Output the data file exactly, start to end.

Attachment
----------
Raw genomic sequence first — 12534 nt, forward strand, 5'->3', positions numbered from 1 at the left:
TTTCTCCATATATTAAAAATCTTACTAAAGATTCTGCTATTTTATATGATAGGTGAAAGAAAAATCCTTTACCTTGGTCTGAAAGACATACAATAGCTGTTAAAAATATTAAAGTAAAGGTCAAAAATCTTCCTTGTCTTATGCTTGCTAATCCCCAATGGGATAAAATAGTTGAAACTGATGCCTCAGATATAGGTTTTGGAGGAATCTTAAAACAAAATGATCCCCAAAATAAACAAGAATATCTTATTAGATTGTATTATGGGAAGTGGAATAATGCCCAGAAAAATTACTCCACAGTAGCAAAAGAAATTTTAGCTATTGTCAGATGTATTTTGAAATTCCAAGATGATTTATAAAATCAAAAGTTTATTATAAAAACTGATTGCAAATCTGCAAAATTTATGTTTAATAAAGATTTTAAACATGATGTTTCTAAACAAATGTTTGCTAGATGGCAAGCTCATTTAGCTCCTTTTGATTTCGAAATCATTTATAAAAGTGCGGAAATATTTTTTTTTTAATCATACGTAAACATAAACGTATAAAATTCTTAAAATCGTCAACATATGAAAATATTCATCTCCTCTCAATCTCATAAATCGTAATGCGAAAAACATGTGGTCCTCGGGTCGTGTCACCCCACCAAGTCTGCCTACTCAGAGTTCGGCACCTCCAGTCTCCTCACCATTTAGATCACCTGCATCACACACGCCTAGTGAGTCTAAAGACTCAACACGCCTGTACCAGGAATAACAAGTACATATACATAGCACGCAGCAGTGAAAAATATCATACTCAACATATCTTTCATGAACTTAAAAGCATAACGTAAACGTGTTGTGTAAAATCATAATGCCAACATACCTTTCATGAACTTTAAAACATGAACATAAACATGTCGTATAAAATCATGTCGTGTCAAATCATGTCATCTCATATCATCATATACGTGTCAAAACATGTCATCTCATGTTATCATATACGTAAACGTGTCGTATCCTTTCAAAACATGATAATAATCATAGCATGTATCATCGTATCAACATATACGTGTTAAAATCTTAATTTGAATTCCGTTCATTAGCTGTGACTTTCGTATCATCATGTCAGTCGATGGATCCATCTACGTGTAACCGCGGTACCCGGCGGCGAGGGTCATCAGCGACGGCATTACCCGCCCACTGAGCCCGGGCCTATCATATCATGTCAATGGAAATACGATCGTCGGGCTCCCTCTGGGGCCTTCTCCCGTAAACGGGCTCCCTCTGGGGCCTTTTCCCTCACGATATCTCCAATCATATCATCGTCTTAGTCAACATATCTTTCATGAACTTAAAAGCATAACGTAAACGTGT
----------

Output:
Raw genomic sequence first — 12534 nt, forward strand, 5'->3', positions numbered from 1 at the left:
TTTCTCCATATATTAAAAATCTTACTAAAGATTCTGCTATTTTATATGATAGGTGAAAGAAAAATCCTTTACCTTGGTCTGAAAGACATACAATAGCTGTTAAAAATATTAAAGTAAAGGTCAAAAATCTTCCTTGTCTTATGCTTGCTAATCCCCAATGGGATAAAATAGTTGAAACTGATGCCTCAGATATAGGTTTTGGAGGAATCTTAAAACAAAATGATCCCCAAAATAAACAAGAATATCTTATTAGATTGTATTATGGGAAGTGGAATAATGCCCAGAAAAATTACTCCACAGTAGCAAAAGAAATTTTAGCTATTGTCAGATGTATTTTGAAATTCCAAGATGATTTATAAAATCAAAAGTTTATTATAAAAACTGATTGCAAATCTGCAAAATTTATGTTTAATAAAGATTTTAAACATGATGTTTCTAAACAAATGTTTGCTAGATGGCAAGCTCATTTAGCTCCTTTTGATTTCGAAATCATTTATAAAAGTGCGGAAATATTTTTTTTTTAATCATACGTAAACATAAACGTATAAAATTCTTAAAATCGTCAACATATGAAAATATTCATCTCCTCTCAATCTCATAAATCGTAATGCGAAAAACATGTGGTCCTCGGGTCGTGTCACCCCACCAAGTCTGCCTACTCAGAGTTCGGCACCTCCAGTCTCCTCACCATTTAGATCACCTGCATCACACACGCCTAGTGAGTCTAAAGACTCAACACGCCTGTACCAGGAATAACAAGTACATATACATAGCACGCAGCAGTGAAAAATATCATACTCAACATATCTTTCATGAACTTAAAAGCATAACGTAAACGTGTTGTGTAAAATCATAATGCCAACATACCTTTCATGAACTTTAAAACATGAACATAAACATGTCGTATAAAATCATGTCGTGTCAAATCATGTCATCTCATATCATCATATACGTGTCAAAACATGTCATCTCATGTTATCATATACGTAAACGTGTCGTATCCTTTCAAAACATGATAATAATCATAGCATGTATCATCGTATCAACATATACGTGTTAAAATCTTAATTTGAATTCCGTTCATTAGCTGTGACTTTCGTATCATCATGTCAGTCGATGGATCCATCTACGTGTAACCGCGGTACCCGGCGGCGAGGGTCATCAGCGACGGCATTACCCGCCCACTGAGCCCGGGCCTATCATATCATGTCAATGGAAATACGATCGTCGGGCTCCCTCTGGGGCCTTCTCCCGTAAACGGGCTCCCTCTGGGGCCTTTTCCCTCACGATATCTCCAATCATATCATCGTCTTAGTCAACATATCTTTCATGAACTTAAAAGCATAACGTAAACGTGT